Most university training in Computer Science focuses on technology advancement: writing more efficient programs, mining over bigger data, teaching a computer to more accurately distinguish a cat from a dog, and so on. The Cyber Dystopia course focuses instead on the downsides of such technology advancement. Course participants will explore history and context, characterize key problems, assess their severity, predict their future, speculate on how much of what we are facing is inevitable, and think about what steps might avoid or mitigate the most undesirable outcomes. This will be guided by reading and class discussion of recent works on the topic. Topics include:

  • Fictional cyber dystopias

  • Social discourse (everyday life)

  • Fairness (everyday life, but longer-term implications of tech)

  • Freedom and the rule of law (maybe not your life, but still how individual choices shaped the way tech had an impact on society & how the law reacted)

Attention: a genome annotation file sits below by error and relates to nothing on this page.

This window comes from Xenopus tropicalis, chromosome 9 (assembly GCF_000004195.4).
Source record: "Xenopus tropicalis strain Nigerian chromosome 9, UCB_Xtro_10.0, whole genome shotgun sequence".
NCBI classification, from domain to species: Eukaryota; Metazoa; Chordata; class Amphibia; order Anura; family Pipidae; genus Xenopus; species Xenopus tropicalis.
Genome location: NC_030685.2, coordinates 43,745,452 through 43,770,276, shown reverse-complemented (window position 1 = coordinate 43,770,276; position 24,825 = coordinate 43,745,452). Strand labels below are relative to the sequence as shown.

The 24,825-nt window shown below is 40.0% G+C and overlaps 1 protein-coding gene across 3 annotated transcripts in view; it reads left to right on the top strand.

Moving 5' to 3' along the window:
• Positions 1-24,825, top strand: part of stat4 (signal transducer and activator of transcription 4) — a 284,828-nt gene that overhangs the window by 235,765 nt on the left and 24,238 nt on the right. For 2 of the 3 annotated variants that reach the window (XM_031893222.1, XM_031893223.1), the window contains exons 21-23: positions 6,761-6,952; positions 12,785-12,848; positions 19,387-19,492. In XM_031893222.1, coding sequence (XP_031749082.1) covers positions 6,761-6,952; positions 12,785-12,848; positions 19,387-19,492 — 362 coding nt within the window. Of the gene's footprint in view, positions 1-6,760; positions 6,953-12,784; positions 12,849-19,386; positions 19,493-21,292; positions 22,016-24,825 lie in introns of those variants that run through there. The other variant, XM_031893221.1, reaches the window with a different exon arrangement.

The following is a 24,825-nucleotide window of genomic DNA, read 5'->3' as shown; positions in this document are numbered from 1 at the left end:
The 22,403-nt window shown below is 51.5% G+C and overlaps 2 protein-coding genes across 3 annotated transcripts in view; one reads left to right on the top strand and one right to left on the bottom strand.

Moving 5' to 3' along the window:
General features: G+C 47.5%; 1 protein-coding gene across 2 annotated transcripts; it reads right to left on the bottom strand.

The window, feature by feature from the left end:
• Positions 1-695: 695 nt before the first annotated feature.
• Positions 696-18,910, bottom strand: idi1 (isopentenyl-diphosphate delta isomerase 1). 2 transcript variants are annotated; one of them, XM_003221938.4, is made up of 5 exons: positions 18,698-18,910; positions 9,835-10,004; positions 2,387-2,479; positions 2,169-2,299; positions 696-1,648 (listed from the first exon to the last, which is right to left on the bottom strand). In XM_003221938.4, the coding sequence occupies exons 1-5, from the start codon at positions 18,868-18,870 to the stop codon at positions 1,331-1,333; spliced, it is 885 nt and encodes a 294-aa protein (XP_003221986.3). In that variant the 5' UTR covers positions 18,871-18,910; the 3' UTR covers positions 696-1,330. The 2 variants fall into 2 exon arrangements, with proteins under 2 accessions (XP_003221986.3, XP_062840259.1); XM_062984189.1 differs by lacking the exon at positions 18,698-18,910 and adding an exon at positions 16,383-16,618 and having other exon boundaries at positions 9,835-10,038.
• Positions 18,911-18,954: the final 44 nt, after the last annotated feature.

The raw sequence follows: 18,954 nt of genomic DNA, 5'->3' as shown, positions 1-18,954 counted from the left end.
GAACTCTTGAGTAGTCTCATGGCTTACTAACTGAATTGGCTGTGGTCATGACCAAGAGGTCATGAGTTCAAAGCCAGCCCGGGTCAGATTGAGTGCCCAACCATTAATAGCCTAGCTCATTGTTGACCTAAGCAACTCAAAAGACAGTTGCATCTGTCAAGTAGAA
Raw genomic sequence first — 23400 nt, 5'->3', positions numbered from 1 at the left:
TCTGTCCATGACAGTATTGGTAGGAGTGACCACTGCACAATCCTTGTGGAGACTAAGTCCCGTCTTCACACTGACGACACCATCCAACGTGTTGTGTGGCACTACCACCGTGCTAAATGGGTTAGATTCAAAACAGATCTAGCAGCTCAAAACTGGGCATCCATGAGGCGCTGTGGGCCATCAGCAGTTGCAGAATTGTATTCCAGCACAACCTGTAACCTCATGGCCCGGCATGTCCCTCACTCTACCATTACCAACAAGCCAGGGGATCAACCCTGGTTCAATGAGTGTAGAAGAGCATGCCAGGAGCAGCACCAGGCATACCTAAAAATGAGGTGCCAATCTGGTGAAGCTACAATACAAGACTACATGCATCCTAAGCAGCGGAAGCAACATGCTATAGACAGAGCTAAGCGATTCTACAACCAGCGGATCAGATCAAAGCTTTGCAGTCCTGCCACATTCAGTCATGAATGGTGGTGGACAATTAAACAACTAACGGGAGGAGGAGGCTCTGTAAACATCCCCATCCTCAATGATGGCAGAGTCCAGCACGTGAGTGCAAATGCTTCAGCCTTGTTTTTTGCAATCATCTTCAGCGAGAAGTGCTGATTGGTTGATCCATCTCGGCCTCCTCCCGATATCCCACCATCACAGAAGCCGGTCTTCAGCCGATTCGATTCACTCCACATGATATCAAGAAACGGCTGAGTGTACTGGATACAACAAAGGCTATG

• Business, capitalism, corporations (likely relevant to your future careers)

  • Cybersecurity & the impact of technology on war (i.e., between-country conflicts)

  • Fate of humanity (big-picture & long-term)

  • Taking action


The information revolution is bringing changes that are not always seen as positive to the people they affect. Computer automation leads to lost jobs, smartphone connectivity makes life uncomfortably non-stop, the Internet opens opportunities for cyber-warfare and the recruitment of terrorists on social media, improved data collection erodes privacy with increasingly effective profiling of individuals, “filter bubbles” create political dialogs where people hear only the opinions of others like themselves, state-sponsored hacks of online communications combine with the spread of false news to threaten the integrity of elections and the press, insurance companies monitor drivers of connected cars in increasing detail, young people become addicted to video games and social media that cause them to degrade in-person relationships, cryptocurrencies facilitate extortion of hospitals, and so on.